It’s not quite time to panic and give up. If you’re looking to be an accountant or electrical engineer, you’re probably never going to have to worry about how influential you are online. Influence is only an issue for in industries like social media marketing, advertising, and media. Even if you are in one of those industries, don’t jump ship yet. If any company uses only Klout scores to weed out the “bad” candidates, you probably don’t want to work for them anyways, because they don’t get it. As Edward Boches, a very influential person in the ad game on and offline (he has a Klout score of 52, OMG), notes:
[Klout] appears to emphasize the impact of one’s “push” content on Twitter and Facebook – reach, influence, re-tweeting. But it can’t identify the rest of the qualities – conversation strategy, flexibility, timeliness, and authenticity – that a smart agency or brand should look for in a social strategist.
Essentially, it’s not measuring the quality of your content, nor is it measuring other important qualities like how quickly you respond and how authentic you are. Just like a résumé can’t tell you everything about a candidate, Klout can’t measure your personality or your fit with the company’s culture. It’s not a complete picture.
I fear that social media illiterate employers are going to use Klout score as a shortcut, much like looking at the number of followers one has. Instead of actually READING someone’s tweets, they’re just going to check out Klout and get an incomplete view of that person. They’d use it like a pre-résumé to weed out the “unworthy ones.” That would not be good, and a lot of stellar employees would get passed over because of it.
Building influence and followers on Twitter is a time-intensive process. I hope that I’m not instantly disregarded because I only have a Klout score in the teens, because I’d like to think that my opinions are valuable and the content I spread is worthwhile. Because of technology and the economy, it’s harder than ever to find a job. I just hope that recruiters don’t put too much trust in “influencer” metrics, and if they do happen to use something like Klout, I hope they take the time to actually read my Twitter feed first.
One final question: Can you guess who has a score of 100 on Klout?
What do you think of Klout? Do you think it’s fair that some companies use it during the screening process?
Sometimes, an ad on TV will make me stop what I’m doing and watch without interruption. About a year ago, a Levi’s spot made me do just that. It was mostly dark, the copy was some sort of poem, and I instantly LOVED it. That ad was the first part of Levi’s “Go Forth” campaign. The ads use Walt Whitman poems very well (on one ad, apparently it is his own voice). The copy of the poem “Pioneers! O Pioneers!” is supposed to evoke an emotional response from my generation, and I think it does. Here’s a snippet:
The first few ads (the other you can watch on YouTube) show young people running around interspersed with grim visions of Wall Street and America. “America” is literally half-underwater in one ad, which I think is supposed to symbolize the grim, hopeless recession-era we were in (and still are, to a degree). Some people loved it. Some thought it was too arty. Others mocked it (which usually means people are at least paying attention). Either way, it really struck a chord with me.
In less than 45 days, I will no longer be a student at the University of Wisconsin-Madison. I will have graduated from the School of Business with a double major in Marketing and MHR-Management. At this point, I’ll have graduated without finding a permanent “real-person” job. Let’s just all let life sink in for a second.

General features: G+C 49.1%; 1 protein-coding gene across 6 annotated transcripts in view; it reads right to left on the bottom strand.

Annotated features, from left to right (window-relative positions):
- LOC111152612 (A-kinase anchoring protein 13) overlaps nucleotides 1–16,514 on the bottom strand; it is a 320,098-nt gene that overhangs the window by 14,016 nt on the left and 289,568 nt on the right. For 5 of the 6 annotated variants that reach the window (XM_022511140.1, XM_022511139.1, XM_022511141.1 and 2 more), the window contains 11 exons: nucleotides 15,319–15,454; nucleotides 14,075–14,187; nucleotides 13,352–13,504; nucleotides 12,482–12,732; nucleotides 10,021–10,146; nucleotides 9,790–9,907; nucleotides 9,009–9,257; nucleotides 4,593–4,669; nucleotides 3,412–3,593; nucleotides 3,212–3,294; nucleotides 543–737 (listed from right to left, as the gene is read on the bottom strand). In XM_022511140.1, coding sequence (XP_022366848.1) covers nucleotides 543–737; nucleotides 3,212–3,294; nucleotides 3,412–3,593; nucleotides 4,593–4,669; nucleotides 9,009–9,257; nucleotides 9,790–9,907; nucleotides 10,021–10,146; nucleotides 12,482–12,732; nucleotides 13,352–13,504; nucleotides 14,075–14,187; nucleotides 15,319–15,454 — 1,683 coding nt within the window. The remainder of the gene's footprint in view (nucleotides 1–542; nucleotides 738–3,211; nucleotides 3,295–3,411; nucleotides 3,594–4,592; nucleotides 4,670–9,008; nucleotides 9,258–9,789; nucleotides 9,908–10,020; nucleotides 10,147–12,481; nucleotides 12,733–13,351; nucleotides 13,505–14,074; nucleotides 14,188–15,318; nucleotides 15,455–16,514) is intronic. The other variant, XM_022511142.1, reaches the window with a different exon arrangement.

People keep asking me if I’m ready to graduate, if I’m excited for whatever comes next, etc etc. I never have any idea how to answer them because there are so many emotions associated with it: fear, anticipation, exhiliration, fun, sadness…pretty much all of the above. Most of all, an overwhelming sense of confusion is the way I guess I could describe it, because after graduation life is just one big uncertainty at this point.
I’ve had my fair share of fun (and your share, too) in the last four years and I’d like to think I’ve learned a few things in class. But, more than academics, I think the learning has been going on outside of the classroom. Things you learn when you aren’t attempting to learn seem more relevant to me: time management, budgeting, social skills, stress management. These aren’t usually things I would associate with school, though most of them are applicable to the classroom as well.
The point is, while I’m not discounting what I’ve learned from school, I’ve learned a whole lot more about myself and my abilties on my down-time.
What’s Next. I have no idea, and most of the people I’ve talked to have no idea either. I would venture to say 75% of the people I know who are looking for post-grad “real-person” work are stilll searching, still applying, still interviewing. With less than 45 days left, we’re scrambling. We’re scared, confused, and uncertain. Still, we’ve survived 4 years at UW and lived to tell about it, so we shouldn’t be. We’re intelligent, we’re talented, and we’re adaptable. That should be about enough for anyone to want us.
This all being said, here are a few things I’ve learned.
- Interviewing is like bad speed-dating. You go in, talk to a person you’ve never met about yourself for a half-hour, and then hope they ask you for a second date. There’s a fair share of awkward pauses, forced laughter, and plenty of fake smiles. All of this is done hoping you’ll somehow make a connection and will begin a long-term relationship.
- Applying for jobs is a crapshoot. Half of the jobs you want, you’ll never hear from. There are scam jobs out there, preying on people like us. It’s a minefield, people, and we’re all on our own.
- There’s got to be a better way to get a job. Interviews and resumes just encourage us to lie, embellish, and generally act fake. This is all fine and well for speed-dating, but just will lead to disappointment when they learn you aren’t who you say you are. With all of the blogs, social media sites, etc available we should be able to be ourselves. People could learn more about me from my facebook, twitter, and writing than through “tell me about a time when…” questions.
I think I like the idea of writing again, so maybe next entry will be something about our generation, the so-called “millenials.” There’s a lot to be said.